Forty-five years later, Dmitry Dernovoy recalled: “I started with recruiting people who could easily overcome any difficulties and devote themselves exclusively to work. Of course, I selected professionals who knew their business, starting with tractor and car drivers, electric and gas welders, mechanical technicians, engineers, and foremen. Besides, each of them would have a strong romantic spirit. I needed those who were willing, like on the frontline, to get up and to go over the top, in spite of the frost, rain or hunger. Those true patriots knew how important that gas was for the country – as cheap fuel for factories, power plants, and boiler houses, as a product for chemical industry development. They were proud to be the first to harness the nature of Western Siberia. They knew that their dugouts and trailers would soon be replaced by comfortable settlements, towns, and cities with motorways and railroads. I was lucky to be a living witness and contributor to turning those dreams into reality.”
Construction materials and equipment were shipped on the first winter roads built over frozen marshes and rivers. The necessary equipment was supplied to the gas pipeline under construction and the Punginskoye field from Omsk. It was transported by the Irtysh and Ob Rivers to Narykary and further along the winter road to Punga or by rail to the Ess settlement and then along the winter road by tractors.
In March 1964, the first batch of 1,020-millimeter pipes was delivered and 12 kilometers of the pipeline were welded near the Lozva River, the Pelym and Pionersky settlements. The Mosgazprovodstroy trust assumed the role of a general contractor.
In April, insulation and pipe laying operations started and the pipeline’s length reached 253 kilometers by late 1964.
In addition, the newly established Igrimgaz gas production center started drilling its first production well 516 at the Punginskoye field in the most extreme conditions.
The follow-up exploration of the Berezovskoye field revealed that its gas reserves were not sufficient for a gas trunkline. In contrast, the Punginskoye field (60 billion cubic meters in gas reserves), brought into production in 1966, turned out to be the most prolific in the Igrim group of fields and came onstream first. The Severo-Igrimskoye and Yuzhno-Igrimskoye fields started to produce gas in 1969.
The year 1965 saw the startup of the first-stage production facilities at the Igrim – Serov gas pipeline, the gas distribution station in Serov and the Punginskoye field facilities scheduled for commissioning in the first quarter of 1966.
As the commissioned facilities had to be further operated, their construction progressed simultaneously with the setting up of the Northern Ural Line Pipe Operation Center in 1965. Dmitry Dernovoy was the first to lead the Center after transferring his authority as head of the Igrim – Serov Directorate to Anatoly Muzychenko.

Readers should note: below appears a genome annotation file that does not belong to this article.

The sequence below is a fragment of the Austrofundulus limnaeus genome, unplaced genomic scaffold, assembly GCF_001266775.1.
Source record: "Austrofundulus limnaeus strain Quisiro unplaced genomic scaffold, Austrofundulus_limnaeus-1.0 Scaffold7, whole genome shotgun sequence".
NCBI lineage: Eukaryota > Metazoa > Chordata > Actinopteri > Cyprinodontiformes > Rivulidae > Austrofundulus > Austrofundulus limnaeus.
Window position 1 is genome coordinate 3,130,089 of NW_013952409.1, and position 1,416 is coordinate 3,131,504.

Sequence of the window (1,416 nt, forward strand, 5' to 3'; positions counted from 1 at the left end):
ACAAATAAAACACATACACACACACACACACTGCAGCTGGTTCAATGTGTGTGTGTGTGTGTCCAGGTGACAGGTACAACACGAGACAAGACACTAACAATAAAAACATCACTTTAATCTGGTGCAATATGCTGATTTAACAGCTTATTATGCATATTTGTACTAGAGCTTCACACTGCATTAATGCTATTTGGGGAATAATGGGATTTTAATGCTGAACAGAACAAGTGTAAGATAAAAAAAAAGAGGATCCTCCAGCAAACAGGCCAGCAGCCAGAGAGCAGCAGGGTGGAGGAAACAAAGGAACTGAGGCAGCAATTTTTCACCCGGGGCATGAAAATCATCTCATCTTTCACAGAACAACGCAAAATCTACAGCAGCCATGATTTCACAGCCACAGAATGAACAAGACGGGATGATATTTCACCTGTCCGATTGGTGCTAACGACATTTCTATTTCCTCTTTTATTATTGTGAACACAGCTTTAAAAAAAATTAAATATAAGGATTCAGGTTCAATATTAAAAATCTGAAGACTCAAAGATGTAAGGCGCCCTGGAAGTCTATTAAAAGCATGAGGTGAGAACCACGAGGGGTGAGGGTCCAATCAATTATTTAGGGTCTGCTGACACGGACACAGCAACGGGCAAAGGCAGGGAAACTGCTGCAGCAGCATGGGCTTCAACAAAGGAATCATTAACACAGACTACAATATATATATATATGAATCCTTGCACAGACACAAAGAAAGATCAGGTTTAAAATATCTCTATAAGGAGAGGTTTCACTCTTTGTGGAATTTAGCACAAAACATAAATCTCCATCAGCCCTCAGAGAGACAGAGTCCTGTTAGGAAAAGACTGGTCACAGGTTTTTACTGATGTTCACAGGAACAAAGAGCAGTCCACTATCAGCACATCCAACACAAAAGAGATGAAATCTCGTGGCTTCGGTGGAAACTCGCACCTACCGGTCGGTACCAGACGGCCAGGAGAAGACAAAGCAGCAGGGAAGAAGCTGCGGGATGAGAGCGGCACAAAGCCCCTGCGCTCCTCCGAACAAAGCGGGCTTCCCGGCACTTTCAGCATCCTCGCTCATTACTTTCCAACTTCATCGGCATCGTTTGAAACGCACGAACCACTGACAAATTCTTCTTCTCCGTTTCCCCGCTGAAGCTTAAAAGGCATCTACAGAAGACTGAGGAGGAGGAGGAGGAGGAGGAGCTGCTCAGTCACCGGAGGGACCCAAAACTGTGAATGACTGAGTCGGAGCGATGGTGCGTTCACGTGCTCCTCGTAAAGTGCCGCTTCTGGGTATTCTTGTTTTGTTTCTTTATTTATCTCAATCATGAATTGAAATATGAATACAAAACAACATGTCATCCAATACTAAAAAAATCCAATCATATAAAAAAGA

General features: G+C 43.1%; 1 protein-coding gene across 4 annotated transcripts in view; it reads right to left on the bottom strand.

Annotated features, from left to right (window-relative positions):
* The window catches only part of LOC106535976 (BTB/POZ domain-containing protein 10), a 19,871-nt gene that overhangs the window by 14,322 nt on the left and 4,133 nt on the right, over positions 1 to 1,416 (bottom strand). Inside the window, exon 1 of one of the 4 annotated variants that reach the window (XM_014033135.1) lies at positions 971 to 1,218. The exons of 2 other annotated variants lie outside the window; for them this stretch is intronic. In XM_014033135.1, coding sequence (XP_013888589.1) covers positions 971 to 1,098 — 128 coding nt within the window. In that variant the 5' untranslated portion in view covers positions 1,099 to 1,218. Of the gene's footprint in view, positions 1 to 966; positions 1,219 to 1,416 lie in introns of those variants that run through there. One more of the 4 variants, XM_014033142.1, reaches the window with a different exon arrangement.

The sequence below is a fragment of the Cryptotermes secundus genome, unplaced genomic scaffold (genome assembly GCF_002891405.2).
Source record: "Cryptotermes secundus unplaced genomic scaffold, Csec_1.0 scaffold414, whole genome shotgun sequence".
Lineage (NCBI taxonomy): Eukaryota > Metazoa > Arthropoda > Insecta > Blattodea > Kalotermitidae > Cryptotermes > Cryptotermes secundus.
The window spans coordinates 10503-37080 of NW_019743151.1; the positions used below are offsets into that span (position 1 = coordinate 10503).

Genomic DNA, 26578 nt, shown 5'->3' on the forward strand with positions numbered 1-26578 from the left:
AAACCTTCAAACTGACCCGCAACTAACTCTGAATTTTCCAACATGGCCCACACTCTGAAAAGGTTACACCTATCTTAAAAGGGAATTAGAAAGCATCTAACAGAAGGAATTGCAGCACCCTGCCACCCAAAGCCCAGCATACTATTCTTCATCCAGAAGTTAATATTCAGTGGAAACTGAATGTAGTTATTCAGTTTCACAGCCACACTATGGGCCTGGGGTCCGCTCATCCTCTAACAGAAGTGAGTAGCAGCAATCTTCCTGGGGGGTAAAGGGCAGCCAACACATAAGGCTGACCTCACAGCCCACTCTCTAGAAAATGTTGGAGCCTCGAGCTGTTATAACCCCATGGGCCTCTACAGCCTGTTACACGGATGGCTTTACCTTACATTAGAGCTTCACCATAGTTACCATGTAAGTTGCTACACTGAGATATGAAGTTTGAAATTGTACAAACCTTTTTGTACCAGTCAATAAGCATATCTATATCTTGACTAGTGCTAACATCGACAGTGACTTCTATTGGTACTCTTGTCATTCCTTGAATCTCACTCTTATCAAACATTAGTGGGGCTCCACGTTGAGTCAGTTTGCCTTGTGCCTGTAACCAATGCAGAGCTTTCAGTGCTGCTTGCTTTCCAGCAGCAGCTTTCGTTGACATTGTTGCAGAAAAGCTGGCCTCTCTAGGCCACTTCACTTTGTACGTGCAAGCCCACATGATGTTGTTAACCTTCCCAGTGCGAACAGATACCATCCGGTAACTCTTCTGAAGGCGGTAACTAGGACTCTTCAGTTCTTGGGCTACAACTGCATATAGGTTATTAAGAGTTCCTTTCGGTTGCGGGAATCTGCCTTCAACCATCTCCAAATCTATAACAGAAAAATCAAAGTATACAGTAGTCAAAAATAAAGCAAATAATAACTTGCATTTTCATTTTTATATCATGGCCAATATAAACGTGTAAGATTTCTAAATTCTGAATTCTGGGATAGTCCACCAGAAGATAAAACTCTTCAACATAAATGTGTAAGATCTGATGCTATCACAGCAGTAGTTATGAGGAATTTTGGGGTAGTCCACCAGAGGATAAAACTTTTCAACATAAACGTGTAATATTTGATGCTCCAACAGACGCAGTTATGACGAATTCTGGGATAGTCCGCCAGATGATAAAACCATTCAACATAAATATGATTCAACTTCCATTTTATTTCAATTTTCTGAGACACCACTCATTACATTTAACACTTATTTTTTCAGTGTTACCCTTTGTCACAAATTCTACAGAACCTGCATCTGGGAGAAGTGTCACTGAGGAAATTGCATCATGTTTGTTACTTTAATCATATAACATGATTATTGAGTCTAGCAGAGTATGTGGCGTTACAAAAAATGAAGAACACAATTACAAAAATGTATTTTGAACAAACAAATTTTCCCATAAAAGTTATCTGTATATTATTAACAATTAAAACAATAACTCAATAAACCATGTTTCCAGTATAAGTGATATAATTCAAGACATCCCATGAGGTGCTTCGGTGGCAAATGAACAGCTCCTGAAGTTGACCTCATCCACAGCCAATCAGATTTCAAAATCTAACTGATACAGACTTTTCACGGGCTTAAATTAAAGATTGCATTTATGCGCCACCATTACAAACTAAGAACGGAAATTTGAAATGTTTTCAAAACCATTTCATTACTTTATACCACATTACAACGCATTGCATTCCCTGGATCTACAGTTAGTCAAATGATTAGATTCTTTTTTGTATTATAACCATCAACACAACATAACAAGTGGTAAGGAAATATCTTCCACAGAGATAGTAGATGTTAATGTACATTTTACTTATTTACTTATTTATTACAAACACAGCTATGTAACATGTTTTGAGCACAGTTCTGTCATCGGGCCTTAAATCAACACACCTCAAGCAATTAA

Construction of Igrim – Serov gas pipeline, 1966. Alexey Kortunov, USSR Gas Industry Minister (second from right)
The first cubic meters of the blue fuel were delivered from the Igrimskoye field to the city of Serov (Sverdlovsk Region), the industrial center of Northern Ural, via the 525-kilometer Igrim – Serov gas pipeline 50 years ago on February 4, 1966.
The northernmost gas pipeline of the USSR was commissioned ahead of schedule at a festive ceremony.
Here is what Valery Lenev, veteran of the gas industry, recalled about the Igrim – Serov pipeline commissioning: “It just so happened that I unwittingly went down in history: I got to feed gas to the industrial region of Ural via Igrim – Serov, the first gas pipeline of Tyumentransgaz in the winter of 1966. I was at a block valve station at the 110th kilometer then, as far as I remember. I have never told anyone this before, but no one actually cared to know. If I had known then what it would result in, I would have put down all the details. But there was no time to think about fame in those days, and no one knew what it really was. Besides, we had a lot of work to do. Our major task was to ensure safe and reliable operation of the gas pipeline, and, therefore, it was necessary to service block valve stations in a timely manner, lay down the pipes which came to the surface and respond to pipeline ruptures and holes.”
The Serovsky Rabochy newspaper issued on February 5, 1966, published a front-page story that said, “Yesterday a long-awaited guest – natural gas from the Igrimskoye field – arrived in our city! The blue fuel travelled the distance of over 500 kilometers through the taiga, marshes and rocks, across the rapid rivers of Ural. The huge efforts of professionals engaged in the Igrim – Serov gas pipeline construction ended in a great victory.”